8 Tips to Find the Best New Agents

I'm often asked how to find the best people to hire for contact centers. Who is the person that will be just the right fit to interact with every customer? The contact center is the heart of the company, and that pulse is instrumental in creating a positive customer experience. Representatives must be knowledgeable and possess interpersonal skills to effectively respond to customer issues, concerns, and questions. As speech recognition has become more refined, customers prefer to self-serve, with information on tap 24/7. Therefore, when a customer wants to speak with a representative, every company should ensure that the rep can handle those needs efficiently while also providing a memorable experience to create and build a personal connection. But how do you find the best people to fit into these roles?

The same attributes that shape good customer service also define the characteristics to look for in a new hire. The eight steps outlined in my book, The Endangered Customer, can be used as a hiring assessment tool. When you're interviewing candidates for your contact centers, ask them questions tied to each step below.

Make me feel welcome.

Start off by asking the candidate the following: When someone walks into your home for the first time, what are some of the things you can either do or say to make them feel especially welcome? Then, ask the candidate how they would replicate that same feeling on the phone or in an email.

Give me your full attention.

Ask candidates whether they have ever taken active listening courses or are familiar with the concept. Ask them to share how they employ active listening when speaking to customers. It's so critical that every representative not only listens to what customers have to say, but how customers are feeling. Customers do not contact a service department devoid of emotion, in a vacuum. Quite the contrary; customers are most likely frustrated, disappointed, or angry. If a representative can identify the emotion and acknowledge it, the path is paved for an easier resolution.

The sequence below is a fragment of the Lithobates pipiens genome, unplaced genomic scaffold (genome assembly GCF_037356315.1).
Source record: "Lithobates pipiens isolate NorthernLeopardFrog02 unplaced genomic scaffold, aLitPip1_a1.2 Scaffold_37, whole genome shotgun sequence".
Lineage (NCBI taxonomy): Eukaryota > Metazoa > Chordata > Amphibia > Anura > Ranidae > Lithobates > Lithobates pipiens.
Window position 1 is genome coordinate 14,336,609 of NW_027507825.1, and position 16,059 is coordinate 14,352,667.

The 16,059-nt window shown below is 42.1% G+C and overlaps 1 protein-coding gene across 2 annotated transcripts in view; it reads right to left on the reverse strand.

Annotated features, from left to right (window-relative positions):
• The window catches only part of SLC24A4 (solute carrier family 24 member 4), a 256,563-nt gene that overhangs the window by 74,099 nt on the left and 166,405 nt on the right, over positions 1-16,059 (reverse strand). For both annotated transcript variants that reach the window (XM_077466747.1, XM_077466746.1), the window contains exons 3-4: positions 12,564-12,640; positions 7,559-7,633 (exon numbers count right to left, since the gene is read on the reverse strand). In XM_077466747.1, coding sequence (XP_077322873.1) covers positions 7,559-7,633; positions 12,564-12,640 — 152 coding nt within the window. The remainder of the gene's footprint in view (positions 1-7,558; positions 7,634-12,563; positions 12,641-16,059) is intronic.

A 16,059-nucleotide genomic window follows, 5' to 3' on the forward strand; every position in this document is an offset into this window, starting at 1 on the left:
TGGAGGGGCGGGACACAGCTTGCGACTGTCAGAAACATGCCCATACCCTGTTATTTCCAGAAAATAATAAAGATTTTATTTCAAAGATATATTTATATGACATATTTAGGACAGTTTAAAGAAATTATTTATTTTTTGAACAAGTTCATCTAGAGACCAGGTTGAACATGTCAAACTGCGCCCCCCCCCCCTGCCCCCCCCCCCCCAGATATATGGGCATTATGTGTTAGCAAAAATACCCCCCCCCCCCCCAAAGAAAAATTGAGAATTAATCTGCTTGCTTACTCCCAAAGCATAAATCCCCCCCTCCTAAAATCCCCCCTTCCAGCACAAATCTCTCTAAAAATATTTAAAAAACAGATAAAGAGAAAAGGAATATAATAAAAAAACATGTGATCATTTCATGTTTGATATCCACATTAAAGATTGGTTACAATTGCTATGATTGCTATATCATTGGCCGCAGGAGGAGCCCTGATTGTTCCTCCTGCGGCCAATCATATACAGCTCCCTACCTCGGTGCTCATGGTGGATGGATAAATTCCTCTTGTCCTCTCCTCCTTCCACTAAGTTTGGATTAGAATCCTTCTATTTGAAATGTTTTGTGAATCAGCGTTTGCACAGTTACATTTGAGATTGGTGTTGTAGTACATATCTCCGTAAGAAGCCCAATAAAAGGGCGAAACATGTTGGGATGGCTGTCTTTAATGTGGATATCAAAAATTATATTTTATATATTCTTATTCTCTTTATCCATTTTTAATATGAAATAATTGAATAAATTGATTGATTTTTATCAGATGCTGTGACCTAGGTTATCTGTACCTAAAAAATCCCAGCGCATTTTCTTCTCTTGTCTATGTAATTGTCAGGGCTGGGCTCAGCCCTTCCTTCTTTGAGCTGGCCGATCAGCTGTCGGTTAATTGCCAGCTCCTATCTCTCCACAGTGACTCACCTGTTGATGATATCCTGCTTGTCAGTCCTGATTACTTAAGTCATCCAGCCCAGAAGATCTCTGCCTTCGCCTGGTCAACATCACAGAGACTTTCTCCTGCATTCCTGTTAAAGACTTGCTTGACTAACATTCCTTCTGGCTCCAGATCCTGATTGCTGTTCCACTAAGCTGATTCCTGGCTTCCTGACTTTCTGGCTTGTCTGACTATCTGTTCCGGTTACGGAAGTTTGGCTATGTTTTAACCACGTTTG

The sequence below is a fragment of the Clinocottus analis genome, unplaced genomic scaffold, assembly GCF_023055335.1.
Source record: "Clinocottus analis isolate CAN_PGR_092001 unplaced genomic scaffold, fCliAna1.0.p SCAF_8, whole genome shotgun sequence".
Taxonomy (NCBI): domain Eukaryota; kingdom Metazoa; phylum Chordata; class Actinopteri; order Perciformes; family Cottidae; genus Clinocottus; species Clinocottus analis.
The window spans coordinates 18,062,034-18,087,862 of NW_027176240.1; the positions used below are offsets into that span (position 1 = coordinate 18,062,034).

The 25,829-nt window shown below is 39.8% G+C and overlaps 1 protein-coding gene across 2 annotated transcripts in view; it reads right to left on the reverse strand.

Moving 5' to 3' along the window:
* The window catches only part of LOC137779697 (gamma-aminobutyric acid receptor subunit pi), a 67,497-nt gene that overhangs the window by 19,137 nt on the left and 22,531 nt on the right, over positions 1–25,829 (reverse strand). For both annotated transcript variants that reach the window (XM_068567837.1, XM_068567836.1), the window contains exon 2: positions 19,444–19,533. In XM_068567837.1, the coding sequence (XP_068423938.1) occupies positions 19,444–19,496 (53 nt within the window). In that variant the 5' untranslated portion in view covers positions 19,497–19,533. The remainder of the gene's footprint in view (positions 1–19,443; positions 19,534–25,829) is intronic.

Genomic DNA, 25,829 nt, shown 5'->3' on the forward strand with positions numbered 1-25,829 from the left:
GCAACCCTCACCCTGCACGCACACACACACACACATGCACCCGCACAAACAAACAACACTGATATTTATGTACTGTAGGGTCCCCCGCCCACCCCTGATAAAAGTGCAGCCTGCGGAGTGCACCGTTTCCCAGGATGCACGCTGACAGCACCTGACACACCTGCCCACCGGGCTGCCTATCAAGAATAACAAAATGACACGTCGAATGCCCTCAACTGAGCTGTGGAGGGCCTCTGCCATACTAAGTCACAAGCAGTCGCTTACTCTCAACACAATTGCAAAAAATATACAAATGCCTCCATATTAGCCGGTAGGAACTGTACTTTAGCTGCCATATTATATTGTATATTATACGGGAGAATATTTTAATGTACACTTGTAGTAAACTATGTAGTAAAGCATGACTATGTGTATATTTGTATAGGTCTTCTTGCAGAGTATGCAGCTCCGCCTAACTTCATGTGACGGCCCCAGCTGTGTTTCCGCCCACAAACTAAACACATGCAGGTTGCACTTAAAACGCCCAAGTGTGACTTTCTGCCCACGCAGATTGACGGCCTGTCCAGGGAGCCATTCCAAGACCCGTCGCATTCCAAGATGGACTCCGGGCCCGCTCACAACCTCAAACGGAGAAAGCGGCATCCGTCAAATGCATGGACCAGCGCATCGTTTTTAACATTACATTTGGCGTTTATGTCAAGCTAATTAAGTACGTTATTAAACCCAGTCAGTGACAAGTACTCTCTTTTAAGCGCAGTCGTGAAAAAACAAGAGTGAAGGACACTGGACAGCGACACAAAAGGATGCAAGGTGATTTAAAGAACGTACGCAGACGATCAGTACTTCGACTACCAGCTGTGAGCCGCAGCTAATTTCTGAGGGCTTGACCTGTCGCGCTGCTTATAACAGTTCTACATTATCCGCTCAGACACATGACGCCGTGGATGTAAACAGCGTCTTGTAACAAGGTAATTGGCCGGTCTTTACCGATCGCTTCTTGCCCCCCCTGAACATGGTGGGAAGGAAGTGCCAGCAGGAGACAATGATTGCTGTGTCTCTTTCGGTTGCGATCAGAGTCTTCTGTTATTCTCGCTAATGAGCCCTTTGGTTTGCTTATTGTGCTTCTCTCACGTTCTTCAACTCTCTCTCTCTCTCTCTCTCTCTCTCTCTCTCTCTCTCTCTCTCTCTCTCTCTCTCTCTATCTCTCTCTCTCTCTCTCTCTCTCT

Answer more than my question.

After candidates ask their questions about the position or company, ask them, "what other questions do you have?" versus "do you have any other questions?" Does the candidate realize the difference? Ask potential hires how they would use this more open-ended approach during a phone call and what the benefits might be.

Know your stuff.

Talk to candidates about the type of calls and emails you receive, especially the complex ones. Give them examples and ask what tactics they would use in a given situation to demonstrate knowledge and competency to consumers.

Don't tell me no.

Ask candidates to describe ways in which they can turn a negative response into a positive one and how they have provided alternatives or options to customers. Role-play with them and ask for examples of past situations when the answer was no but they still made an effort to help.

Invite me to return.

Find out from applicants what they would say at the end of a call to encourage customers to contact the company again, leaving the customer with the idea that calls are always welcome.

Show me I matter.

Ask potential hires how they show their friends they matter and how they have handled customers in the past so they know they mattered beyond the interaction. Have they sent customers follow-up emails to express appreciation or apologized for an unfortunate situation?

Make me feel special.

Inquire how the candidate has made customers feel special in the past, in either words or actions after the interaction.

The contact center is extremely important to the success of any organization. We live in a competitive world. It's critical that companies hire the right people for their customer service departments. The representatives should understand and embrace the eight elements outlined above to ensure the ideal customer experience. Start at the beginning and hire the right people; that is key. Use the eight steps as a framework to ask opportune questions of potential hires. Make your company's service department stand out to further increase revenue and profit.

Richard Shapiro is founder and president of the Center for Client Retention.